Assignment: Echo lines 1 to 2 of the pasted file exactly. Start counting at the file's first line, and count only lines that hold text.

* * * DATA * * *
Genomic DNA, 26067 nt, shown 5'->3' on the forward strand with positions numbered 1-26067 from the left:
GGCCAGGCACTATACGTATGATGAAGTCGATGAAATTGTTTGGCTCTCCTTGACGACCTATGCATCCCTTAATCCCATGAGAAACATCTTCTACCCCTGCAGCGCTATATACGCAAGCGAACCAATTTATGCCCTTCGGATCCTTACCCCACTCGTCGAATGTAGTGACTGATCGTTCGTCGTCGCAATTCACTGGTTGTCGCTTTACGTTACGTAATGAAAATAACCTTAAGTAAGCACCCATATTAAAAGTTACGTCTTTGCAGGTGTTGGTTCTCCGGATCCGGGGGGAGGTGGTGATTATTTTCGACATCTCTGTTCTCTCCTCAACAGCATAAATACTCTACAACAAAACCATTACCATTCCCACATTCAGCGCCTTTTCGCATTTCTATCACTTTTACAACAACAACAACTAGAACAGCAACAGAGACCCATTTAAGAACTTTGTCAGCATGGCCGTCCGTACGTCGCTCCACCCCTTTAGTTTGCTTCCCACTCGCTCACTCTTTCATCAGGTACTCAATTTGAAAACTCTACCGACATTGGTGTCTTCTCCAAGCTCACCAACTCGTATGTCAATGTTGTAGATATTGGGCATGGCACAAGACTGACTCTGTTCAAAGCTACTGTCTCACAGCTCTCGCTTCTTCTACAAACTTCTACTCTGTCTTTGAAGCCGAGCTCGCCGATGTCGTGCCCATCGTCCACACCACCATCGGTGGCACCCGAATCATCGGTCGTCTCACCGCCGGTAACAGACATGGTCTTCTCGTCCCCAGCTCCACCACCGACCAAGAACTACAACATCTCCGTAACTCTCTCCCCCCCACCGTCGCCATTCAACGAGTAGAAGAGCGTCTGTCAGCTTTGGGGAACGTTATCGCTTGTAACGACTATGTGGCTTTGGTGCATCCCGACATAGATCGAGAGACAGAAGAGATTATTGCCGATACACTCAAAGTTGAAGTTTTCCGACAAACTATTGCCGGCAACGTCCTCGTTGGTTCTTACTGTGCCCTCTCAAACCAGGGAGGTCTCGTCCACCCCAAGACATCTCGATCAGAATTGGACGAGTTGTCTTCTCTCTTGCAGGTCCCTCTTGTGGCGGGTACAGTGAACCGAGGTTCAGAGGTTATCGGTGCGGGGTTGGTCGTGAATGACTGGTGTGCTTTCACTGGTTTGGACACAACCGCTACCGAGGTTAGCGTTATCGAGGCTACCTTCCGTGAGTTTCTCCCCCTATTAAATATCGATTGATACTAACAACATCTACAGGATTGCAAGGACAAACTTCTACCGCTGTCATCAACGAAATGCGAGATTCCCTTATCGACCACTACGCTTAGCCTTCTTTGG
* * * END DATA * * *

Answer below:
Genomic DNA, 26067 nt, shown 5'->3' on the forward strand with positions numbered 1-26067 from the left:
GGCCAGGCACTATACGTATGATGAAGTCGATGAAATTGTTTGGCTCTCCTTGACGACCTATGCATCCCTTAATCCCATGAGAAACATCTTCTACCCCTGCAGCGCTATATACGCAAGCGAACCAATTTATGCCCTTCGGATCCTTACCCCACTCGTCGAATGTAGTGACTGATCGTTCGTCGTCGCAATTCACTGGTTGTCGCTTTACGTTACGTAATGAAAATAACCTTAAGTAAGCACCCATATTAAAAGTTACGTCTTTGCAGGTGTTGGTTCTCCGGATCCGGGGGGAGGTGGTGATTATTTTCGACATCTCTGTTCTCTCCTCAACAGCATAAATACTCTACAACAAAACCATTACCATTCCCACATTCAGCGCCTTTTCGCATTTCTATCACTTTTACAACAACAACAACTAGAACAGCAACAGAGACCCATTTAAGAACTTTGTCAGCATGGCCGTCCGTACGTCGCTCCACCCCTTTAGTTTGCTTCCCACTCGCTCACTCTTTCATCAGGTACTCAATTTGAAAACTCTACCGACATTGGTGTCTTCTCCAAGCTCACCAACTCGTATGTCAATGTTGTAGATATTGGGCATGGCACAAGACTGACTCTGTTCAAAGCTACTGTCTCACAGCTCTCGCTTCTTCTACAAACTTCTACTCTGTCTTTGAAGCCGAGCTCGCCGATGTCGTGCCCATCGTCCACACCACCATCGGTGGCACCCGAATCATCGGTCGTCTCACCGCCGGTAACAGACATGGTCTTCTCGTCCCCAGCTCCACCACCGACCAAGAACTACAACATCTCCGTAACTCTCTCCCCCCCACCGTCGCCATTCAACGAGTAGAAGAGCGTCTGTCAGCTTTGGGGAACGTTATCGCTTGTAACGACTATGTGGCTTTGGTGCATCCCGACATAGATCGAGAGACAGAAGAGATTATTGCCGATACACTCAAAGTTGAAGTTTTCCGACAAACTATTGCCGGCAACGTCCTCGTTGGTTCTTACTGTGCCCTCTCAAACCAGGGAGGTCTCGTCCACCCCAAGACATCTCGATCAGAATTGGACGAGTTGTCTTCTCTCTTGCAGGTCCCTCTTGTGGCGGGTACAGTGAACCGAGGTTCAGAGGTTATCGGTGCGGGGTTGGTCGTGAATGACTGGTGTGCTTTCACTGGTTTGGACACAACCGCTACCGAGGTTAGCGTTATCGAGGCTACCTTCCGTGAGTTTCTCCCCCTATTAAATATCGATTGATACTAACAACATCTACAGGATTGCAAGGACAAACTTCTACCGCTGTCATCAACGAAATGCGAGATTCCCTTATCGACCACTACGCTTAGCCTTCTTTGG